Undergraduate Course: Anthropology of Health and Healing (SCAN10062)
|School||School of Social and Political Science
||College||College of Arts, Humanities and Social Sciences
|Credit level (Normal year taken)||SCQF Level 10 (Year 3 Undergraduate)
||Availability||Available to all students
|Summary||This course provides an advanced introduction to the anthropology of health, illness and healing. Students will be introduced to key theories and current debates at the interface of anthropology and medicine through a focus on cross-cultural approaches to illness, pain, healing, the body and care. We will explore how different ways of experiencing and knowing the body, including varied concepts of gender, sexuality, and the life course, can radically alter how people think about and engage with issues of health and healing.
This course explores biomedicine as one among many ways of thinking through and constituting personhood, illness and the body. It deals with the challenges that arise when biomedical expertise meets other understandings of illness and suffering; the multiple kinds of care provided in institutional, public, religious and domestic settings; the relationship between curing and healing; and the ways in which people grapple with affliction and uncertainty through narrative, through relationships, and through action. Medical anthropology is not only narrowly concerned with suffering and sickness but examines the significance of wellbeing, health and medicine for all domains of social life. This course therefore explores the centrality of health and healing to social, political, and historical processes in general.
Topics include: key approaches in medical anthropology; the body and its parts; power and resistance; technologies of life and death; healing and medicalization; gender; care
Student Learning Experience
This course is taught through lectures and seminars. Although grounded in social anthropology, this course is open to students with backgrounds in social sciences, medicine, biomedical sciences, and the humanities. Lectures will introduce the core themes, theories, and debates in medical anthropology. Content will be delivered in lecture sessions involving some participatory activities. These will be supported by separate seminars. Students are expected to actively discuss readings in class, and to participate in classroom activities and discussions during lecture time.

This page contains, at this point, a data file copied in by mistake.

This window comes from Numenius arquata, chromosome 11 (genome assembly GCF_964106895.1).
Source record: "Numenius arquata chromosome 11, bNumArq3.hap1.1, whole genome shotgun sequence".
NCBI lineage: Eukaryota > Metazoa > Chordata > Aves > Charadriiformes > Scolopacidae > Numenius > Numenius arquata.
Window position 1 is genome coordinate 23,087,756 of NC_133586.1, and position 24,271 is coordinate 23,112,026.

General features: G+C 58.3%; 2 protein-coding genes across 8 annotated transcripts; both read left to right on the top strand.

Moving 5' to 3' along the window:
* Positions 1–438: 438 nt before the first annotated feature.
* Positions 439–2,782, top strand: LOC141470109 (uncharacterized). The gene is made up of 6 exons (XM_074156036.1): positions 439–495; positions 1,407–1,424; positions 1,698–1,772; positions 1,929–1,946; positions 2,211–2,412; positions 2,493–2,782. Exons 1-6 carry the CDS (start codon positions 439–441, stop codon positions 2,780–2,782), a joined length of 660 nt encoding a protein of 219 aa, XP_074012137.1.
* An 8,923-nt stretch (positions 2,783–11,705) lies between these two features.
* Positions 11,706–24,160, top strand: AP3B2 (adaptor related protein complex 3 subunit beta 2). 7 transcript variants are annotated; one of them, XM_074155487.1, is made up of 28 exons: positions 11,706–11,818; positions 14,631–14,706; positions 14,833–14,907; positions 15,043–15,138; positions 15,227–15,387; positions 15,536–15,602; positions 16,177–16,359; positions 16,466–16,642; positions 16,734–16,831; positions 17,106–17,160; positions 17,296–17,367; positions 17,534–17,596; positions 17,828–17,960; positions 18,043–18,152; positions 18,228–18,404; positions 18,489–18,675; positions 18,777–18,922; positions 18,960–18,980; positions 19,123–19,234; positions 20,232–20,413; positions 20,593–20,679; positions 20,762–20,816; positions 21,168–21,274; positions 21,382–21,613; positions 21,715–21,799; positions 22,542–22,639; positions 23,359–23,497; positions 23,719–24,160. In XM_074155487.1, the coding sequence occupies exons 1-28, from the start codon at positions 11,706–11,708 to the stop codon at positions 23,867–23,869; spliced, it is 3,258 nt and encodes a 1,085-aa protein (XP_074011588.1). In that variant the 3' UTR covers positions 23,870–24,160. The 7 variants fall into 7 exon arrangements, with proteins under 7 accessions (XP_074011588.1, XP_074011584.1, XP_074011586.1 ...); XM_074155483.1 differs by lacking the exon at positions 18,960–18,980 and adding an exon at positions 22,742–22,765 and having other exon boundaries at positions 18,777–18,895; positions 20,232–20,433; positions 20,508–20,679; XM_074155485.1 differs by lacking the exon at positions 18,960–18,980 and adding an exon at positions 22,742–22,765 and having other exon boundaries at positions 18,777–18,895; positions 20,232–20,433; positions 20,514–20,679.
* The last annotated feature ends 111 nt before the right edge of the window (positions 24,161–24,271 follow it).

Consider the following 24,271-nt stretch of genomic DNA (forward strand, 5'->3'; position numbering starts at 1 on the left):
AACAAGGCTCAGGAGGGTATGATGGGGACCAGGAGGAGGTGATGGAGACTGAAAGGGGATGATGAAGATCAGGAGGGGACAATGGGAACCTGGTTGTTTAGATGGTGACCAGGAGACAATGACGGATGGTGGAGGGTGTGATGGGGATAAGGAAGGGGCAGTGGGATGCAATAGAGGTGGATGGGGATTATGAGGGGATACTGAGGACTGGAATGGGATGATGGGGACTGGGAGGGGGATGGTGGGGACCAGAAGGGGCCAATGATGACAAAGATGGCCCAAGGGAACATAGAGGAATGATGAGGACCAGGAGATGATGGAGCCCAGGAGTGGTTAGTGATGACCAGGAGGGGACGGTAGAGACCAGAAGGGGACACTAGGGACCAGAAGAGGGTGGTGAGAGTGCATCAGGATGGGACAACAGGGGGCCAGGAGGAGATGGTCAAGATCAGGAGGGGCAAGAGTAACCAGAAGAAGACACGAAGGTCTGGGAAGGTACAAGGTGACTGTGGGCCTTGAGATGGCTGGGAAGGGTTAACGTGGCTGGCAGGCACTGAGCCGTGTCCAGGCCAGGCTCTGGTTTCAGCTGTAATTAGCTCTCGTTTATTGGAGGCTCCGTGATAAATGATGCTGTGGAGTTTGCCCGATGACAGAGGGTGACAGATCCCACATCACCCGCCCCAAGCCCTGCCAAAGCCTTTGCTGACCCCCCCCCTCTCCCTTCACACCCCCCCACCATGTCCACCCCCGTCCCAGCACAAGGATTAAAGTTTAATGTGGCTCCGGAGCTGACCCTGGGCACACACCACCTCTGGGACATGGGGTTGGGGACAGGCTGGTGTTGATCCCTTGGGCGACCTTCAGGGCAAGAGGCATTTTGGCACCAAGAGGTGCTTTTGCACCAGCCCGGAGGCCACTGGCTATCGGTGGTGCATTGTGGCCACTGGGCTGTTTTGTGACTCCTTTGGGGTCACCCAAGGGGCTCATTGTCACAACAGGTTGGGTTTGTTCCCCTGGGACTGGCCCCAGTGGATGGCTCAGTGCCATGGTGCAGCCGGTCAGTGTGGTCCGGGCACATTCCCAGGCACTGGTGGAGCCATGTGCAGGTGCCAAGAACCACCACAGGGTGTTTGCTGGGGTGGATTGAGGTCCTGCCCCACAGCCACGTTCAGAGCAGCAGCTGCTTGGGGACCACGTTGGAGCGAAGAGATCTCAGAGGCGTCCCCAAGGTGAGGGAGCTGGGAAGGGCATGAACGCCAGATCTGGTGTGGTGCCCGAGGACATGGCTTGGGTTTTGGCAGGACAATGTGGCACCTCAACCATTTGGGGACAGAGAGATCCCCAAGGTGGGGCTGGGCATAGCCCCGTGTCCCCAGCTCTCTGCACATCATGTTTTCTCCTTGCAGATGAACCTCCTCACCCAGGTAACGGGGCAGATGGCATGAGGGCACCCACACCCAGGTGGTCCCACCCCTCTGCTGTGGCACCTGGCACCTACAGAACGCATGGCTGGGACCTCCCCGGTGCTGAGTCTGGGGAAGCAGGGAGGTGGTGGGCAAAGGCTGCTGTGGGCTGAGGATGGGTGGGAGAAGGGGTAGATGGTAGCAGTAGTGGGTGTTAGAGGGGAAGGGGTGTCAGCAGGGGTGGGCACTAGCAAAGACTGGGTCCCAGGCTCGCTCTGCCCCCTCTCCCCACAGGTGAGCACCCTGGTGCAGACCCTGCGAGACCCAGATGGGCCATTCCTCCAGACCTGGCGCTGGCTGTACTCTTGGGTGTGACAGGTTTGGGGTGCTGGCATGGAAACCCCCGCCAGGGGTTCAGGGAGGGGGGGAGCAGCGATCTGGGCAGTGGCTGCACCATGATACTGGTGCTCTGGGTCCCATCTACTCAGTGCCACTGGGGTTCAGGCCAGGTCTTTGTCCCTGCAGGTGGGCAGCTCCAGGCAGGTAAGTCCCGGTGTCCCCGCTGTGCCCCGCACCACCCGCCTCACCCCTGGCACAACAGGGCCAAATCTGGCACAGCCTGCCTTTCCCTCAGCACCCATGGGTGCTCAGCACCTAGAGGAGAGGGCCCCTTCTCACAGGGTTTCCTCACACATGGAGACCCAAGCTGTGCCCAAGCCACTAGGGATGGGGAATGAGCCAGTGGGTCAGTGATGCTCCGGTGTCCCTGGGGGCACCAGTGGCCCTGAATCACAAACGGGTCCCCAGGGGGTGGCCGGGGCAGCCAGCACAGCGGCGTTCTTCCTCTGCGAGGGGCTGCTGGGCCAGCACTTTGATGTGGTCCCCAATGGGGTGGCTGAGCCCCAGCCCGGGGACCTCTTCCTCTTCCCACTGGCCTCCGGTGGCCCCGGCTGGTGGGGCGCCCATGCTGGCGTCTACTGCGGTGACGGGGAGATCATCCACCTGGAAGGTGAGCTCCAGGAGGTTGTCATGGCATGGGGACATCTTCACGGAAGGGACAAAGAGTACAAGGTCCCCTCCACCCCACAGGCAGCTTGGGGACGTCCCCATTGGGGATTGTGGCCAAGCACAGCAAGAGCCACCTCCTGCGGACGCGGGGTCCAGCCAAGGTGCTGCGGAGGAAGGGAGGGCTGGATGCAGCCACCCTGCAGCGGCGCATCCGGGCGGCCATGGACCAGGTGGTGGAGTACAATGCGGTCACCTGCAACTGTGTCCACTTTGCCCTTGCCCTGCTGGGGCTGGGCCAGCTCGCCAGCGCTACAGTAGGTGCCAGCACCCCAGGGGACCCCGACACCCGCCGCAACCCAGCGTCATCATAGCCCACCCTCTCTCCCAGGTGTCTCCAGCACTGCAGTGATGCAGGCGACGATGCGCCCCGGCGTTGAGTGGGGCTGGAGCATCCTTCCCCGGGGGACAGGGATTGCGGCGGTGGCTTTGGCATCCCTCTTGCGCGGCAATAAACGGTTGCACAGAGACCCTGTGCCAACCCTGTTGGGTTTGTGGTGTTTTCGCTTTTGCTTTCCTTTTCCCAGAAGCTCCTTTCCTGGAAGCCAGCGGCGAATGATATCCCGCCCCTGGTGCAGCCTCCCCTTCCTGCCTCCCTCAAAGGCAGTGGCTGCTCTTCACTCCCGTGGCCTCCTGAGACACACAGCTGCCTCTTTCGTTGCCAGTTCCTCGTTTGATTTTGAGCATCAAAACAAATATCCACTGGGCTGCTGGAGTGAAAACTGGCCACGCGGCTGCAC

Entry Requirements (not applicable to Visiting Students)
||Other requirements|| None
Information for Visiting Students
|Pre-requisites||Visiting students should have at least 3 Anthropology courses at grade B or above (or be predicted to obtain this). We will only consider University/College level courses.
|High Demand Course?
Course Delivery Information
|Academic year 2020/21, Available to all students (SV1)
|Learning and Teaching activities (Further Info)
Lecture Hours 20,
Seminar/Tutorial Hours 10,
Programme Level Learning and Teaching Hours 4,
Directed Learning and Independent Learning Hours
|Assessment (Further Info)
|Additional Information (Assessment)
Additional Information: short essay due mid-semester (1500 words, 20%); long essay of 3000 words due end of term (80%). The question for the short essay will be available at the beginning of the course. Questions for the long essay will be made available to students in week 6.
||Students will receive guidance on essay writing during lectures and will receive written feedback on the essays. Students are encouraged to seek further verbal feedback on assessments during the weekly guidance and feedback hours or by appointment.
|No Exam Information
On completion of this course, the student will be able to:
- Students will have a critical understanding of the key concept, theoretical approaches and debates in medical anthropology.
- Be able to demonstrate knowledge of the ways in which social understandings of the human body are formed and transformed by healing knowledge and practices.
- A clear understanding of how "traditional healers" form their practices in a field of multiple healer-patient relations and why "modernity" has not made non- biomedical forms of healing disappear.
- Be able to analyse and debate how broader political, economic, and historical frames are immediately relevant for an understanding of the body, illness, and healing.
- A thorough understanding of the implications of the objectification of the body by medical knowledge.
|Graduate Attributes and Skills
|Keywords||medical anthropology body medicine culture
|Course organiser||Prof Alexander Edmonds
|Course secretary||Miss Katarzyna Pietrzak
Tel: (0131 6)51 3162